Statement 6 is a bit tricky. It tells us that the green house is immediately to the right of the ivory house. This means that we have to take care in our **foreach** constraint that we don't end up outside the neighborhood (i.e. access a non-existing location in our vector):

```
constraint statement6_c {
foreach (house[i])
if (i < 4) // make sure we don't go out of bounds
house[i].color == IVORY -> house[i+1].color == GREEN;
}
```

Moving on, statement 7 informs us that the Old Gold smoker owns snails:

```
constraint statement7_c {
foreach (house[i])
house[i].cigarettes == OLD_GOLD -> house[i].pet == SNAILS;
}
```

At the same time, as per statement 8, the Kools smoker lives in the yellow house:

```
constraint statement8_c {
foreach (house[i])
house[i].cigarettes == KOOL -> house[i].color == YELLOW;
}
```

Statement 9 only applies to the middle house and says that milk is drunk there:

```
constraint statement9_c {
house[2].drink == MILK; // no. 2 is the middle house
}
```

Statement 10 also only applies to only one house, the first one, and tells us that the Norwegian lives there:

```
constraint statement10_c {
house[0].nationality == NORWEGIAN; // no. 0 is the first house
}
```

Statement 11 becomes tricky again. From it we know that the Chesterfield smoker lives next to the fox owner. "Next to" means either to the left or to the right. As with statement 6, we have to make sure we don't fall off of the neighborhood map. We have three cases to consider. If he lives in the first house (the leftmost) then this means his neighbor to the right owns the fox. Likewise, if he lives in the last house (the rightmost), this means that his neighbor to the left owns the fox. However, if he lives in one of the middle houses, then either one of his neighbors could potentially own the fox. Expressed as constraints, this would look like this:

```
constraint statement11_c {
house[0].cigarettes == CHESTERFIELD -> house[1].pet == FOX;
house[4].cigarettes == CHESTERFIELD -> house[3].pet == FOX;
foreach (house[i])
if (i > 0 && i < 4)
house[i].cigarettes == CHESTERFIELD ->
(house[i-1].pet == FOX) || house[i+1].pet == FOX);
}
```

Statement 12 is similar to the previous one, but it tells us that the Kools smoker lives next to the horse owner. The constraint looks very much like the one before:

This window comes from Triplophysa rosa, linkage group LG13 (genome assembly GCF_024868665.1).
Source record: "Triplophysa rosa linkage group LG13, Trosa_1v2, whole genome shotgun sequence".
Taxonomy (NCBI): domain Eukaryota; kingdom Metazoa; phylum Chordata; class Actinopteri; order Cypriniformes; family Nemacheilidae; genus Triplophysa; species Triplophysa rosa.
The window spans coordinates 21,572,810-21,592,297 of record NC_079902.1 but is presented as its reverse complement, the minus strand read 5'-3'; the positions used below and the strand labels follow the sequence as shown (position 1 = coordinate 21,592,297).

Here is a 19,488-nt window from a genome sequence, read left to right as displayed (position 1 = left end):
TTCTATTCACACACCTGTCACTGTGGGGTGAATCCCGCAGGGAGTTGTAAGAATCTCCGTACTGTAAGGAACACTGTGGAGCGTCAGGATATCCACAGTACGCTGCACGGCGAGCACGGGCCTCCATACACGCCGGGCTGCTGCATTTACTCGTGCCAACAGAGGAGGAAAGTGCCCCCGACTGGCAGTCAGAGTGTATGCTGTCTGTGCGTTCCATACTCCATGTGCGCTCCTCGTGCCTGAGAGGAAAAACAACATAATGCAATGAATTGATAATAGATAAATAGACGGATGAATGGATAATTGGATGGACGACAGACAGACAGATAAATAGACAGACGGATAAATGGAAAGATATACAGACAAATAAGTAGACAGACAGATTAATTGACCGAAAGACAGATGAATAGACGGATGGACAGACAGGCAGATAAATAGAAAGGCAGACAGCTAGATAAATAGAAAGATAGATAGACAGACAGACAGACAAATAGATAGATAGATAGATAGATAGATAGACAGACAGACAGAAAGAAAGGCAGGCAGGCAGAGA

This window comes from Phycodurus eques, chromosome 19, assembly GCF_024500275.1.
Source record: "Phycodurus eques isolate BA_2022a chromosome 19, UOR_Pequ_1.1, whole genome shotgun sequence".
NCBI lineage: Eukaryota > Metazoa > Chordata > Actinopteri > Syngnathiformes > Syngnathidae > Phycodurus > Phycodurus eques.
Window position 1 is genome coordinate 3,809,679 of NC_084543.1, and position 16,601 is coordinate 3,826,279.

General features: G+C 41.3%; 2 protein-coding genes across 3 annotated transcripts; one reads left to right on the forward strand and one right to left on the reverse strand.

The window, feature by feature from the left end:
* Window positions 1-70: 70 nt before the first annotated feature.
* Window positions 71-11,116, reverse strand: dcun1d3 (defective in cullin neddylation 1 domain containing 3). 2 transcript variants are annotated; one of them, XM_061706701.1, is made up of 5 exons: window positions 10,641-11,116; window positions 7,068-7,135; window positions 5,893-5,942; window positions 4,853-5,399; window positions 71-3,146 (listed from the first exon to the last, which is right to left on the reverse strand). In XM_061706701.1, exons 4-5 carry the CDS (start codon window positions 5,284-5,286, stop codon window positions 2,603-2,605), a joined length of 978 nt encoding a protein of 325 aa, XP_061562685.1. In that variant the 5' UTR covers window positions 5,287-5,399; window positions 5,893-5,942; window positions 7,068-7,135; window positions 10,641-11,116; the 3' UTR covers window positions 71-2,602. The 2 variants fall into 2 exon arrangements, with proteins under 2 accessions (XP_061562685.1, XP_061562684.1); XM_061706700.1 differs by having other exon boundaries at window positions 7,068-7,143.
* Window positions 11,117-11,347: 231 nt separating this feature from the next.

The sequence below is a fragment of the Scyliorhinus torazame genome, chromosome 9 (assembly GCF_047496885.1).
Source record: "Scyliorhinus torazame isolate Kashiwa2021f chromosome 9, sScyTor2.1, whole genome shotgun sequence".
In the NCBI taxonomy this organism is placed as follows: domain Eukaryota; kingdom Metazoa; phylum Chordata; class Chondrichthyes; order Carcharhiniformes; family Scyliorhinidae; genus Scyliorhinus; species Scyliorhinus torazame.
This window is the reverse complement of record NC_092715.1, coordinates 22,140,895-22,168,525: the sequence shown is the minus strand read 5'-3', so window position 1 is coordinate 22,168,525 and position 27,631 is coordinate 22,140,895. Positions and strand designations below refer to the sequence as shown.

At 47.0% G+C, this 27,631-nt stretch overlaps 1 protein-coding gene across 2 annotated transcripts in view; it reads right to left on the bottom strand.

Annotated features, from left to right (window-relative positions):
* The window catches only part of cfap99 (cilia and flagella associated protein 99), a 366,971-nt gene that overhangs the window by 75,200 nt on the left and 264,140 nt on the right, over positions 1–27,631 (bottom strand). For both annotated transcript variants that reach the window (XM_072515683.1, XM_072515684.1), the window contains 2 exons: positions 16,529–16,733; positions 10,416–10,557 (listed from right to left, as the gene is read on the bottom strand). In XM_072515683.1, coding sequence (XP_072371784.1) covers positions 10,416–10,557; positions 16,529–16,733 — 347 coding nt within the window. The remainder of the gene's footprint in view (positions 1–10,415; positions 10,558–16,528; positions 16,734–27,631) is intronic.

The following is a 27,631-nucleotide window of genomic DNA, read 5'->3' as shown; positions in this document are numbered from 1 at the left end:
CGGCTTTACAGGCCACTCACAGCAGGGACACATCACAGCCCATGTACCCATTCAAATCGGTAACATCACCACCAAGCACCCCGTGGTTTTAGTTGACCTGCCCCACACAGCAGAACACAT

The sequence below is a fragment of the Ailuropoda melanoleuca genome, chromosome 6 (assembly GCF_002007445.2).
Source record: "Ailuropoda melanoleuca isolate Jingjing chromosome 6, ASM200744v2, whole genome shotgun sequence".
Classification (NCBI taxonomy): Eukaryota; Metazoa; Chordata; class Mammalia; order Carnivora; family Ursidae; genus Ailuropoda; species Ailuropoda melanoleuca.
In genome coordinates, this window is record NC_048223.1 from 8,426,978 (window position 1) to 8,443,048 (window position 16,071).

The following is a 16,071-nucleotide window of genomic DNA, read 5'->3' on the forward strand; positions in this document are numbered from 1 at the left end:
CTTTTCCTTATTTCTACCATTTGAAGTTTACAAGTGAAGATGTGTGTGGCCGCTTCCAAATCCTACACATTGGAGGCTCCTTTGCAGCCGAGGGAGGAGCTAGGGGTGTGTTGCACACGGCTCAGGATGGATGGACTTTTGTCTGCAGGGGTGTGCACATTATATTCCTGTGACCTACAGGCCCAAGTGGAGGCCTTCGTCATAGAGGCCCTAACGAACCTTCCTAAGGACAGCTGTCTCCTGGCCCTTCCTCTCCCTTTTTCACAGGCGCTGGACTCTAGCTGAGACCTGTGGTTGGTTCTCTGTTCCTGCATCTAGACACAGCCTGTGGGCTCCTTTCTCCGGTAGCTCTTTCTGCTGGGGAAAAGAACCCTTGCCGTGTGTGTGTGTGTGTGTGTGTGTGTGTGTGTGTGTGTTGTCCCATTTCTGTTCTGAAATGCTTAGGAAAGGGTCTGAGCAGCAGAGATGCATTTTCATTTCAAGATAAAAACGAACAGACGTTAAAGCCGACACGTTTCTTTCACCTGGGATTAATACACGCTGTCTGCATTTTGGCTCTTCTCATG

```
constraint statement12_c {
house[0].cigarettes == KOOL -> house[1].pet == HORSE;
house[4].cigarettes == KOOL -> house[3].pet == HORSE;
foreach (house[i])
if (i > 0 && i < 4)
house[i].cigarettes == KOOL ->
(house[i-1].pet == HORSE) || house[i+1].pet == HORSE);
}
```

Statement 13 is simple again and informs us that the Lucky Strike smoker drinks orange juice:

```
constraint statement13_c {
foreach (house[i])
house[i].cigarettes == LUCKY_STRIKE -> house[i].drink == ORANGE_JUICE;
}
```

Similarly, from statement 14 we find out that the Japanese smokes Parliament:

```
constraint statement14_c {
foreach (house[i])
house[i].nationality == JAPANESE -> house[i].cigarettes == PARLIAMENT;
}
```

Statement 15 is again more involved, finally telling us that the Norwegian lives next to the blue house. We could type a bit less here (because we know the Norwegian lives in the first house) and directly say that the second house is blue, but I want the constraint solver to work hard for its money. Let's just write the constraint as we did for statements 11 and 12:

```
constraint statement15_c {
house[0].nationality == NORWEGIAN -> house[1].color == BLUE;
house[4].nationality == NORWEGIAN -> house[3].color == BLUE;
foreach (house[i])
if (i > 0 && i < 4)
house[i].nationality == NORWEGIAN ->
(house[i-1].color == BLUE) || house[i+1].color == BLUE);
}
```

Ideally, the third step should be to just run our code and find the solution, but as always nothing works right on the first try. I kept getting some very weird results at first, that were completely off. The reason for this is that we used implication constraints. Saying that being English implies you live in the red house is not enough. We don't know the order in which fields are assigned by the solver, so we also need to say that if you live in the red house, then you are English. Luckily, *SystemVerilog* provides us the equivalence operator **<->**. Here's how the constraint for statement 2 should really look like: